Surely your time is better spent elsewhere?

If you’re in need of some ‘quick wins’, why not go back through your LinkedIn network and re-establish contact with some old connections? Send them a message, write them a letter, invite them for a coffee and a catch-up…

And then get to work on establishing the mechanisms that ensure a steady drip feed of leads into your sales funnel.

4. Inexperienced and under qualified

We all start our careers at the bottom. But in small businesses, where you perhaps can’t afford to hire a skilled CMO, the tendency is to hire graduates or junior people and train them up.

And I’m not knocking this approach. It’s how I started my career, and many other marketers I know.

But the problem comes when you award that person the ‘manager’ title and promote them ahead of the skills they possess. When this happens, it can be dangerous because you’re awarding responsibility for your business growth to someone who really doesn’t know what they’re doing. And either that person is too scared, too arrogant, or doesn’t know to ask for help.

42% of marketing departments struggle to discover the best strategy, channel or offer to entice their target audience[6] – something they need to get a handle on quickly when buyer expectations are constantly changing.

Of the leads that are generated, 50% are bad matches for the business[6]. As every good marketer knows, lead generation is as much about qualifying out as it is qualifying in – saying ‘no’ is a really healthy thing for your business because otherwise you’re get caught up servicing the wrong opportunities that sap your time, effort and money.

And then a third can’t measure the success of their lead generation efforts[6]. Marketing has a bad enough reputation as it is, and not being capable of proving your worth only exasperates the problem.

Hiring internal marketing resource is a good thing and I would always advise investing in the most experienced candidate that you can afford. But also surround yourself with a network of freelancers who you can call upon if/when you need them.

These are highly skilled professionals, usually specialising in one thing, which means you’re getting agency-grade work at more affordable prices – and without the HR headache.

5. Limited resources

38% of companies claim they don’t have sufficient time, money or staff to generate leads[7].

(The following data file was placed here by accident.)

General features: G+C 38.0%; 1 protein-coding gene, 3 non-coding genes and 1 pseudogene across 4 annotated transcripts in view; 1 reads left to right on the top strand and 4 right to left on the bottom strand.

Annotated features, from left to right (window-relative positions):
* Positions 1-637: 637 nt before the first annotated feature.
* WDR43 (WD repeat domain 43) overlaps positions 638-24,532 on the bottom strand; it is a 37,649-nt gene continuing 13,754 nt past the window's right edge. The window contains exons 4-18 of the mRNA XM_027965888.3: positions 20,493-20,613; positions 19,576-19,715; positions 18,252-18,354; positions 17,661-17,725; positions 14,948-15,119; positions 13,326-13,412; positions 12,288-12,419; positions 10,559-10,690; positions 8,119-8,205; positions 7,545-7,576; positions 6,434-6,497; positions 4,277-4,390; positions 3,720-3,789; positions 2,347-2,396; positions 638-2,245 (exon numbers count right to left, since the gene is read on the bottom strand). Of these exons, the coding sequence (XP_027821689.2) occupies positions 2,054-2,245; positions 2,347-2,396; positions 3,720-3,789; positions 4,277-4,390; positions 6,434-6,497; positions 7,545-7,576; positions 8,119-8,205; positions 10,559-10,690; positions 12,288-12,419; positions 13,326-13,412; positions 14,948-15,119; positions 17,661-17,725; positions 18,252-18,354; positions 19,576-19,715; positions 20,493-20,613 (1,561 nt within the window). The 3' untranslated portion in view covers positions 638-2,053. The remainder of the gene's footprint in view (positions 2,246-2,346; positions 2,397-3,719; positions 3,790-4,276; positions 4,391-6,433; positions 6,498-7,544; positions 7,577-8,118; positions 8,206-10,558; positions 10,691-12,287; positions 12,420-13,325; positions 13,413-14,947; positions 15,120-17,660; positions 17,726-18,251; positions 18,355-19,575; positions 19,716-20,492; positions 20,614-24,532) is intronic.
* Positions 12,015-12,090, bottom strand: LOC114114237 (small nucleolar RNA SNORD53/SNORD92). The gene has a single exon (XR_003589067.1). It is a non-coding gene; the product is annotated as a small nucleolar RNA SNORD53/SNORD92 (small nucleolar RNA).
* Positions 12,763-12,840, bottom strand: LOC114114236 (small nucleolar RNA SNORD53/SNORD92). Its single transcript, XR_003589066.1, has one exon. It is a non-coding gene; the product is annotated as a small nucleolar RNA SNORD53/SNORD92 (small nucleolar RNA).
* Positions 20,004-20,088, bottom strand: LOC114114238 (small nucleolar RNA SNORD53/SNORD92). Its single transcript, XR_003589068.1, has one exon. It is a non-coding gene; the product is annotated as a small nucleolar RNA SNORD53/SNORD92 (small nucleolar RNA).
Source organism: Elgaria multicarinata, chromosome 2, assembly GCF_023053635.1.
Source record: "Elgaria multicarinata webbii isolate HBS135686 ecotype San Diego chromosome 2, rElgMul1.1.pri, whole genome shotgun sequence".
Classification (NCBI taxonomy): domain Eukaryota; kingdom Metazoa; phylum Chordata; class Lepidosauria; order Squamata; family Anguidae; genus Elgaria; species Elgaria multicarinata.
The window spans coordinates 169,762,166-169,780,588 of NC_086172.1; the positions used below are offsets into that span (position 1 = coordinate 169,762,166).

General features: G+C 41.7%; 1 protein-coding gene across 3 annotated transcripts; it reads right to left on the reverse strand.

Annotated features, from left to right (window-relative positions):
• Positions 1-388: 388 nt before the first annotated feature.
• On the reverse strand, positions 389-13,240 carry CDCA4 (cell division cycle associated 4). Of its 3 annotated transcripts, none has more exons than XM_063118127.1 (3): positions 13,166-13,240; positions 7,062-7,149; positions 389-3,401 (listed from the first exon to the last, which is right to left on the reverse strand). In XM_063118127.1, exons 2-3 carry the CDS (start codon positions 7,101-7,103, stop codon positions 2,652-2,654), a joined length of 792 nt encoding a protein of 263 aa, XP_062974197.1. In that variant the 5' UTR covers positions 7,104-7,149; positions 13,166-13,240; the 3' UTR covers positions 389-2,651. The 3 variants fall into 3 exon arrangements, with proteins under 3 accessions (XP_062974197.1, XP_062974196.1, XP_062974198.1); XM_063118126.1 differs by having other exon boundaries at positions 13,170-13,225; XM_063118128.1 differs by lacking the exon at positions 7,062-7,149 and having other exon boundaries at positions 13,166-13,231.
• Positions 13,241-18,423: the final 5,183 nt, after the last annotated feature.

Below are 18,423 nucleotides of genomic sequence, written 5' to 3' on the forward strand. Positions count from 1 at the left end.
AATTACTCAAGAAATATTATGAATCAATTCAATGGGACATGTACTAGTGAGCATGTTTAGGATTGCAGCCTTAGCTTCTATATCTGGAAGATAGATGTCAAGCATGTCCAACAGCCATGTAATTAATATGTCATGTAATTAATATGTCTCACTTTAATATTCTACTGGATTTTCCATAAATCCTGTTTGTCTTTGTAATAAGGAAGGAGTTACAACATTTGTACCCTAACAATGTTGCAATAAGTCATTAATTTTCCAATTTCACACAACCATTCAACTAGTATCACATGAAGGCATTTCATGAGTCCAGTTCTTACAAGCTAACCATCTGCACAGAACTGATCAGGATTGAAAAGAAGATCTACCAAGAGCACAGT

As I’d say to my boys, “That’s nonsense and bojangles”.

We’ve just highlighted that freelancers provide you with the best talent for a limited budget – and if you don’t know any, ask me, I’m more than happy to make introductions to some fabulous freelancers…

We’ve also talked about revisiting past connections to warm them up, and establishing mechanisms to create a steady drip feed of leads – this ‘inbound’ marketing cost 62% less per lead than ‘outbound’ marketing, like cold calling[8].

And then there’s a really clever thing you can do to boost your pipeline – know your customers.

I’ve heard the phrase “our target audience is anyone and everyone” too many times throughout my career, and it’s a key reason you’ll struggle – in trying to appeal to everyone, you appeal to no-one. Just because your product/service COULD be used by anyone, doesn’t mean you SHOULD target them all.

Next steps…

I’ve created ‘The Content Framework’, which shows you how to map your content to your sales pipeline, along with expected conversion rates, and how to effectively plan a quarter’s worth of content to help you secure a steady drip feed of leads.

To get your hands on a copy, you just need to put your name on the list…

The added bonus of doing this?

Every month I’m going to introduce you to another fabulous freelancer and share insightful content with hints, tips, tricks, advice, love and support to help you scale your business.

You in?

[1] Source:

[2] Source:

[3] Source:

[4] Source:

[5] Source:

[6] Source:

[7] Source:

[8] Source:

[9] Source: